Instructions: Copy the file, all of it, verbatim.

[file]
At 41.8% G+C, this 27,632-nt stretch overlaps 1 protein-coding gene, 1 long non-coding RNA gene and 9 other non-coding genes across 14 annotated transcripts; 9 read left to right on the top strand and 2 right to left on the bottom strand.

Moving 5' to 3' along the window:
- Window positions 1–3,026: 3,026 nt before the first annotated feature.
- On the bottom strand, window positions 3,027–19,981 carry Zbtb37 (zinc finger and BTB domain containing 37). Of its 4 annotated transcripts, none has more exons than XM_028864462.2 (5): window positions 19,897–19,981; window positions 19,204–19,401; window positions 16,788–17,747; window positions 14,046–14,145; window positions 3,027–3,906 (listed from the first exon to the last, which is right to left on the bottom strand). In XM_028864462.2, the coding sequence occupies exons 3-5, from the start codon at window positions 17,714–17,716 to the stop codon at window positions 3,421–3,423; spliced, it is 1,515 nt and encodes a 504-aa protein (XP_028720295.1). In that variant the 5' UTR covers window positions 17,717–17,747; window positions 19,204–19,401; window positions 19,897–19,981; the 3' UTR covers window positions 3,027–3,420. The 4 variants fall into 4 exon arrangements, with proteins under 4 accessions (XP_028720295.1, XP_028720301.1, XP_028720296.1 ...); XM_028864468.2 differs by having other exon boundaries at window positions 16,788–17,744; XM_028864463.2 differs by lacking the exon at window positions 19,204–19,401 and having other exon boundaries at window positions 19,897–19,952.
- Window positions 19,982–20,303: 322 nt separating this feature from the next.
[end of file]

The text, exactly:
At 41.8% G+C, this 27,632-nt stretch overlaps 1 protein-coding gene, 1 long non-coding RNA gene and 9 other non-coding genes across 14 annotated transcripts; 9 read left to right on the top strand and 2 right to left on the bottom strand.

Moving 5' to 3' along the window:
- Window positions 1–3,026: 3,026 nt before the first annotated feature.
- On the bottom strand, window positions 3,027–19,981 carry Zbtb37 (zinc finger and BTB domain containing 37). Of its 4 annotated transcripts, none has more exons than XM_028864462.2 (5): window positions 19,897–19,981; window positions 19,204–19,401; window positions 16,788–17,747; window positions 14,046–14,145; window positions 3,027–3,906 (listed from the first exon to the last, which is right to left on the bottom strand). In XM_028864462.2, the coding sequence occupies exons 3-5, from the start codon at window positions 17,714–17,716 to the stop codon at window positions 3,421–3,423; spliced, it is 1,515 nt and encodes a 504-aa protein (XP_028720295.1). In that variant the 5' UTR covers window positions 17,717–17,747; window positions 19,204–19,401; window positions 19,897–19,981; the 3' UTR covers window positions 3,027–3,420. The 4 variants fall into 4 exon arrangements, with proteins under 4 accessions (XP_028720295.1, XP_028720301.1, XP_028720296.1 ...); XM_028864468.2 differs by having other exon boundaries at window positions 16,788–17,744; XM_028864463.2 differs by lacking the exon at window positions 19,204–19,401 and having other exon boundaries at window positions 19,897–19,952.
- Window positions 19,982–20,303: 322 nt separating this feature from the next.